Karl F. Herzfeld Facts

Karl F. Herzfeld Facts
Karl Ferdinand Herfeld (February 24, 1892 to June 3, 1978) was an Austrian physicist. His book on kinetic theory became a graduate-level textbook in German universities.
Interesting Karl F. Herzfeld Facts:
He was born in Vienna to a prominent Jewish family and was the son of a professor of obstetrics and gynecology at the University of Vienna.
In 1902 he entered the private Schottengymnasium run by Benedictine Order.
In 1910 he entered the University of Vienna to study physics and chemistry.
In 1912 he took courses at the University of Zurich and in 1913 he studied at the University of Gottingen and in 1914 he returned to the University of Vienna and was granted a doctorate in theoretical physics.
His thesis proposed a model of the theory of metals using statistical mechanics.
After receiving his doctorate he volunteered for service in the army just before World War I broke out and during his term of service he published six papers on statistical mechanics on problems in chemistry and physics.
In 1919 he moved to Munich to study analytical chemistry but found the department of theoretical physics more interesting and became privatdozent at Ludwig Maximilians University in theoretical physics and physical chemistry.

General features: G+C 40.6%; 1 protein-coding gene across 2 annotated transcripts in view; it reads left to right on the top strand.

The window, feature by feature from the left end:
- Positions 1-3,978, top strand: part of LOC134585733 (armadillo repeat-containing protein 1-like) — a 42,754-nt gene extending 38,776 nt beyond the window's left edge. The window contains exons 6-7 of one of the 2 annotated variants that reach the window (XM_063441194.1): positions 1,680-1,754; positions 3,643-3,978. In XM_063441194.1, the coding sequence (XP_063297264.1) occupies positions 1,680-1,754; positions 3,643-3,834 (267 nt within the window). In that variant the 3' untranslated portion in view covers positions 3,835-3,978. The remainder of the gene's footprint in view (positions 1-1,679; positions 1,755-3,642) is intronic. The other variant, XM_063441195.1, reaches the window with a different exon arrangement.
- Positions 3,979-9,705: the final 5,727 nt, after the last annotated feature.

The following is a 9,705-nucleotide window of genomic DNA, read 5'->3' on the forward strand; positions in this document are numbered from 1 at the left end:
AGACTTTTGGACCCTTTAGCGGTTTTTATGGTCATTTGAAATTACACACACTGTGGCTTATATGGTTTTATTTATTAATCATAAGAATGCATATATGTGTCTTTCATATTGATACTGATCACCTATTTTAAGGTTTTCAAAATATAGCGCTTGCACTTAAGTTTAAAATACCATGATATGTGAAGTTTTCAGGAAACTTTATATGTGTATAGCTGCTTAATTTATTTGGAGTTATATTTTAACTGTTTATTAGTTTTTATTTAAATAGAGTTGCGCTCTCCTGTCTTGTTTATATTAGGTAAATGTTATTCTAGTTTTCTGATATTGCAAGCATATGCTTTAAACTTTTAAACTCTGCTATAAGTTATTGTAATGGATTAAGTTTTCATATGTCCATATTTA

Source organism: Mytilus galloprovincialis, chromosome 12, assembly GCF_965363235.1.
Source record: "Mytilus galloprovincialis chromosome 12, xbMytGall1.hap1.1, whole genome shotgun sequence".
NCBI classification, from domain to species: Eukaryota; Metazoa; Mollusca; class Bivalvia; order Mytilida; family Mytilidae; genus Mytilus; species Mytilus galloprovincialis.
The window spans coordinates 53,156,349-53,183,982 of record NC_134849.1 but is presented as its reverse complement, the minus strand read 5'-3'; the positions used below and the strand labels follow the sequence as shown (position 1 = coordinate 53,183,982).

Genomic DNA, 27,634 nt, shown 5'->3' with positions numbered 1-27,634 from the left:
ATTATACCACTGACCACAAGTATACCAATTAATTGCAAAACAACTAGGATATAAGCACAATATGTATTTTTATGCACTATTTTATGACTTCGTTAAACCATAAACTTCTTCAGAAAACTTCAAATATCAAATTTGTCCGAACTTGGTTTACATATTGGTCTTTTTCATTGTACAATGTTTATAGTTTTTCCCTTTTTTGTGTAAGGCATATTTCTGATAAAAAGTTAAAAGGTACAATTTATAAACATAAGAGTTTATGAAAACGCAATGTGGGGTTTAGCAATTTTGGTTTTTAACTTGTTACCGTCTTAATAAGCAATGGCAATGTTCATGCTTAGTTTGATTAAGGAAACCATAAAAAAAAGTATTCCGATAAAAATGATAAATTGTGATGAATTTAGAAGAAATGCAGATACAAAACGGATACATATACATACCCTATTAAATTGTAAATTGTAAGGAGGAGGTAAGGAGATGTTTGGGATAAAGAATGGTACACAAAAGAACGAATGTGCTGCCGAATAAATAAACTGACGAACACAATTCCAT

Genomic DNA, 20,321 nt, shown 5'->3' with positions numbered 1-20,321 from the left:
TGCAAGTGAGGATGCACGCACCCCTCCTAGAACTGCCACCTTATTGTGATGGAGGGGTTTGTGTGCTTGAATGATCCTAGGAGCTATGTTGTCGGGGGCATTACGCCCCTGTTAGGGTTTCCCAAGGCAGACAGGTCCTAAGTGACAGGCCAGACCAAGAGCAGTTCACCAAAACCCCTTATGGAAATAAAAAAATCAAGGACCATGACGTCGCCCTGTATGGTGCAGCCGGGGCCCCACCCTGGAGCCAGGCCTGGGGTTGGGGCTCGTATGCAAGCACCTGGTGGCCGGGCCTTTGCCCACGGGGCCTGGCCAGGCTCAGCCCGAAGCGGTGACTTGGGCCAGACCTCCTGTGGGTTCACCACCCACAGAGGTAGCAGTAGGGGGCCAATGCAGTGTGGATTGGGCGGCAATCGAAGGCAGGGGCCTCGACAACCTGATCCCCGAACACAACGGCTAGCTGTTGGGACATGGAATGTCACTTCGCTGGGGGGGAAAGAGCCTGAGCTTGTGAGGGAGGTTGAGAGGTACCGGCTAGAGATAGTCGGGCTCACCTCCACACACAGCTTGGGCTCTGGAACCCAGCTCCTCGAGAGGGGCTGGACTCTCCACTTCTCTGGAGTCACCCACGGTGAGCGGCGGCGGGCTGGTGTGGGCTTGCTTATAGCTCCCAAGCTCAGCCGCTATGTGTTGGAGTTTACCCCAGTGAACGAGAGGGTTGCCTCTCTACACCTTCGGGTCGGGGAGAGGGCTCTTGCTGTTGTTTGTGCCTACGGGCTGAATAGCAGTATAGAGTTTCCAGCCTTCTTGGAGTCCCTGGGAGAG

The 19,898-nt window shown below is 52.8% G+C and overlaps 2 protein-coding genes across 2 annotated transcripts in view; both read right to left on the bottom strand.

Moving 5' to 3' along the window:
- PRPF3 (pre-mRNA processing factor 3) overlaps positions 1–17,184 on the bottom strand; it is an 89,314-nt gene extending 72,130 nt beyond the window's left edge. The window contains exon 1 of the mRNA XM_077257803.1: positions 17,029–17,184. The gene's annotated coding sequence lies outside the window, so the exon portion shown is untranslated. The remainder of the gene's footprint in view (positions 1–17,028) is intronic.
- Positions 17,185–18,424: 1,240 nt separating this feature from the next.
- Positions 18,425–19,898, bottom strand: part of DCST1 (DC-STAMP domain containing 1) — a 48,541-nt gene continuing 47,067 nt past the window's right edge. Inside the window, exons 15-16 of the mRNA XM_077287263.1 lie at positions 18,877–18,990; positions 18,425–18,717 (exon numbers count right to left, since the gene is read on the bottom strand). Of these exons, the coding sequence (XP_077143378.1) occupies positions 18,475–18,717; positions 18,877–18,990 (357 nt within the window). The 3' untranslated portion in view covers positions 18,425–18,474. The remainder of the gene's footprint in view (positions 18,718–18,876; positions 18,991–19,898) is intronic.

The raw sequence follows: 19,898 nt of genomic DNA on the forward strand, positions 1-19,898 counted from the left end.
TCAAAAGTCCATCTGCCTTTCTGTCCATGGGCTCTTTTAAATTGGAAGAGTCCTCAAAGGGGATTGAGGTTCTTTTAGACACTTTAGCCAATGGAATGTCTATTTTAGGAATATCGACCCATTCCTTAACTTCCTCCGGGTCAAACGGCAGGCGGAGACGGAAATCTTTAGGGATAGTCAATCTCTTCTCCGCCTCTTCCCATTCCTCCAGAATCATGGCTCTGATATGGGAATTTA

From 1925 to 1926 he was professor of theoretical physics and Linus Pauling did postdoctoral studies with him.
He published his text on kinetic theory in 1925.
In 1926 he was a visiting professor at Johns Hopkins University and it became a faculty position.
in 1928 he co-authored a research paper with Francis Rice on molecular vibrations in the transfer of energy between ultrasonic waves and gas molecules.
He worked with James Franck who received a Nobel Prize in 1925 and with Maria Goeppert-Mayer who won a Nobel Prize in 1926.
Goeppert-Mayer and Herzfeld published On States of Aggregation in 1934 and On the theory of fusion in 1935.
From 1936 to his death in 1978 Herzfeld was chairman of the physics department of Catholic University of America.
In the 1940's he focused the University's attention on quantum mechanical calculations of the electron structure of atomic molecules and the University became a leader in the field.
In 1958 he was elected to the American Academy of Arts and Sciences.
In 1960 he was elected to the National Academy of Sciences.


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